Land use changes of the riparian landscape in Hungary between 1990 and 2018

The protection and the restoration of rivers is one of the most important challenges of our time, due to the impact of human activities. The aim of the research was to assess the land use changes in the Hungarian riparian landscape. Several landscape corridors of different (50-100-300-500 m) widths near rivers were analyzed since 1990, using the CORINE Land Cover database. Positive changes in the land use of riparian landscape can be seen: continuous increase in the case of forest areas; and slight decrease in the extent of agricultural land since 1990. Unfortunately, the extent of grasslands and other near-natural areas is reduced; and there has been a steady increase in built-up areas. Examining the changes in built-up areas in more detail, a big increase is shown by the extent of urban green areas. As a continuation of the research, an evaluation methodology is being developed to determine the restoration potential of urban rivers on study area level and on national level. The results presented in this paper on land use changes and land use conditions can be useful for the research about restoration potential at national level.

Land cover analysis based on descriptive statistics of Sentinel-2 time series data

In our paper we examined the opportunities of a classification based on descriptive statistics of NDVI
throughout a year’s time series dataset. We used NDVI layers derived from cloud-free Sentinel-2 images
in 2018. The NDVI layers were processed by object-based image analysis and classified into 5 classes, in
accordance with Corine Land Cover (CLC) nomenclature. The result of classification had a 76.2% overall
accuracy. We described the reasons for the disagreement in case of the most remarkable errors. 

Interferences between the ecological network and urbanized areas in Poland

This paper presents spatial relations between Polish urban areas and valuable habitats and links
between them composing the country’s ecological network. The quantitative analysis for 891 towns
and cities was conducted using GIS techniques based on cartographic vector data and statistical data.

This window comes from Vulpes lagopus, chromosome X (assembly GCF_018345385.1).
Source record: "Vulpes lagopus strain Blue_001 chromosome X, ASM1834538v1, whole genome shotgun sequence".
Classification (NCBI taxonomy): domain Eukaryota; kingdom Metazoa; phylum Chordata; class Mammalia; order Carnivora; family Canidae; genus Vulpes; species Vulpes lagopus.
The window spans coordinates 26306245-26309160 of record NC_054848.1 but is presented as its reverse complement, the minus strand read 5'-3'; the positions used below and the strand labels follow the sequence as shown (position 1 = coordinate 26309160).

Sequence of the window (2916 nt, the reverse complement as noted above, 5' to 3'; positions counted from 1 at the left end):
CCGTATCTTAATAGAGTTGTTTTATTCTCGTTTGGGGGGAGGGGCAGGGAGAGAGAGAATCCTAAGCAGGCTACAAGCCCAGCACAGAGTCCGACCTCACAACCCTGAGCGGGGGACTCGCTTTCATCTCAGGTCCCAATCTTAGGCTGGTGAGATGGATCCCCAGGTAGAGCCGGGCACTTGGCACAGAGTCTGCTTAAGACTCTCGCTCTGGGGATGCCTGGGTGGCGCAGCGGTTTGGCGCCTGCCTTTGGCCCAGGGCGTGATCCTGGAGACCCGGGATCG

Valuable habitats and links between them, such as national parks, landscape parks, CORINE biotopes
sites, wildlife corridors linking NATURA 2000 sites and ECONET areas, can be found in 72% of
Polish towns and cities. The proportion of artificial surfaces in those areas is different depending on
the size of a town or city and its location. Urban areas with the highest index of presence of valuable
habitats and links between them are concentrated in the south of Poland, where settlement network is
most dense. However, in the case of those areas the proportion of artificial surfaces interfering with
the ecological network is lower than Poland’s average, being 16%. The pressure of anthropogenic
land cover extending onto the country’s ecological network is most conspicuous in urban areas with a
population of at least several dozen thousand residents where the average developed area is 20.8% of
their total area. The danger for the continuity of the nature system is best seen in the north western
Poland, where artificial surfaces interference in towns and cities is largest. The analysis performed
identified 82 towns and cities, in which the preservation of the continuity of the ecological network
should be a priority in spatial management because of a higher than average index of the presence of
valuable habitats and links between them and large proportion of artificial surfaces in those areas.